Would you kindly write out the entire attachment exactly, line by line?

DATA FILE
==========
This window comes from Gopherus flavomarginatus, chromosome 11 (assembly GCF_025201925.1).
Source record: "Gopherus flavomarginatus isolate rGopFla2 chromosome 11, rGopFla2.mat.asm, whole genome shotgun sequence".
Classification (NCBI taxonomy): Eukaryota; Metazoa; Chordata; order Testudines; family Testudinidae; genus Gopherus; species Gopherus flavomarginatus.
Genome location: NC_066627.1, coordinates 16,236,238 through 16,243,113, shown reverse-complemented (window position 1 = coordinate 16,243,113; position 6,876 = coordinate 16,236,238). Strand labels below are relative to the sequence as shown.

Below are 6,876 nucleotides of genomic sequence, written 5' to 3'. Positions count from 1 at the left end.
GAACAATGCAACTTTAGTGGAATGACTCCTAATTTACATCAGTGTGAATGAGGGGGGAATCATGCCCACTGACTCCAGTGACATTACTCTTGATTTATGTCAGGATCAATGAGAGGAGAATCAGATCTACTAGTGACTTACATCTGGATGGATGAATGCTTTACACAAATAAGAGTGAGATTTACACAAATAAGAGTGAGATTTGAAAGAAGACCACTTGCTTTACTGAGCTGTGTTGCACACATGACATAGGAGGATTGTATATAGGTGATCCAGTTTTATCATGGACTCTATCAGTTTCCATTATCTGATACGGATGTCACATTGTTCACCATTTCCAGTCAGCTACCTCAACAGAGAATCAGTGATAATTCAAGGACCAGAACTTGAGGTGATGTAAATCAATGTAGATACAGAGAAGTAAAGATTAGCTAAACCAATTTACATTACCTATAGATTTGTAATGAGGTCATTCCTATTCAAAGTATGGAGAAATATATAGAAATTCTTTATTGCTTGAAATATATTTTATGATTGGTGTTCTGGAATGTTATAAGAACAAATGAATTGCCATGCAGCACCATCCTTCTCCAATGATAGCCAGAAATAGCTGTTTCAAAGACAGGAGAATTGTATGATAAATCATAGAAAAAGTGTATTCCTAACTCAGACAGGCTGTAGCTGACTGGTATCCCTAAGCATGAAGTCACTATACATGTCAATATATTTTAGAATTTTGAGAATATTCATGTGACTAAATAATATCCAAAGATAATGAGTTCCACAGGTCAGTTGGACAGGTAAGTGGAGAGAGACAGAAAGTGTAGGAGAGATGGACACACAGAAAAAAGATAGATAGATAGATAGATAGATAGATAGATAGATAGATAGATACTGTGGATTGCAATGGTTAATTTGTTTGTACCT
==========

This window comes from Gopherus flavomarginatus, chromosome 11 (assembly GCF_025201925.1).
Source record: "Gopherus flavomarginatus isolate rGopFla2 chromosome 11, rGopFla2.mat.asm, whole genome shotgun sequence".
Classification (NCBI taxonomy): Eukaryota; Metazoa; Chordata; order Testudines; family Testudinidae; genus Gopherus; species Gopherus flavomarginatus.
Genome location: NC_066627.1, coordinates 16,236,238 through 16,243,113, shown reverse-complemented (window position 1 = coordinate 16,243,113; position 6,876 = coordinate 16,236,238). Strand labels below are relative to the sequence as shown.

Below are 6,876 nucleotides of genomic sequence, written 5' to 3'. Positions count from 1 at the left end.
GAACAATGCAACTTTAGTGGAATGACTCCTAATTTACATCAGTGTGAATGAGGGGGGAATCATGCCCACTGACTCCAGTGACATTACTCTTGATTTATGTCAGGATCAATGAGAGGAGAATCAGATCTACTAGTGACTTACATCTGGATGGATGAATGCTTTACACAAATAAGAGTGAGATTTACACAAATAAGAGTGAGATTTGAAAGAAGACCACTTGCTTTACTGAGCTGTGTTGCACACATGACATAGGAGGATTGTATATAGGTGATCCAGTTTTATCATGGACTCTATCAGTTTCCATTATCTGATACGGATGTCACATTGTTCACCATTTCCAGTCAGCTACCTCAACAGAGAATCAGTGATAATTCAAGGACCAGAACTTGAGGTGATGTAAATCAATGTAGATACAGAGAAGTAAAGATTAGCTAAACCAATTTACATTACCTATAGATTTGTAATGAGGTCATTCCTATTCAAAGTATGGAGAAATATATAGAAATTCTTTATTGCTTGAAATATATTTTATGATTGGTGTTCTGGAATGTTATAAGAACAAATGAATTGCCATGCAGCACCATCCTTCTCCAATGATAGCCAGAAATAGCTGTTTCAAAGACAGGAGAATTGTATGATAAATCATAGAAAAAGTGTATTCCTAACTCAGACAGGCTGTAGCTGACTGGTATCCCTAAGCATGAAGTCACTATACATGTCAATATATTTTAGAATTTTGAGAATATTCATGTGACTAAATAATATCCAAAGATAATGAGTTCCACAGGTCAGTTGGACAGGTAAGTGGAGAGAGACAGAAAGTGTAGGAGAGATGGACACACAGAAAAAAGATAGATAGATAGATAGATAGATAGATAGATAGATAGATAGATACTGTGGATTGCAATGGTTAATTTGTTTGTACCT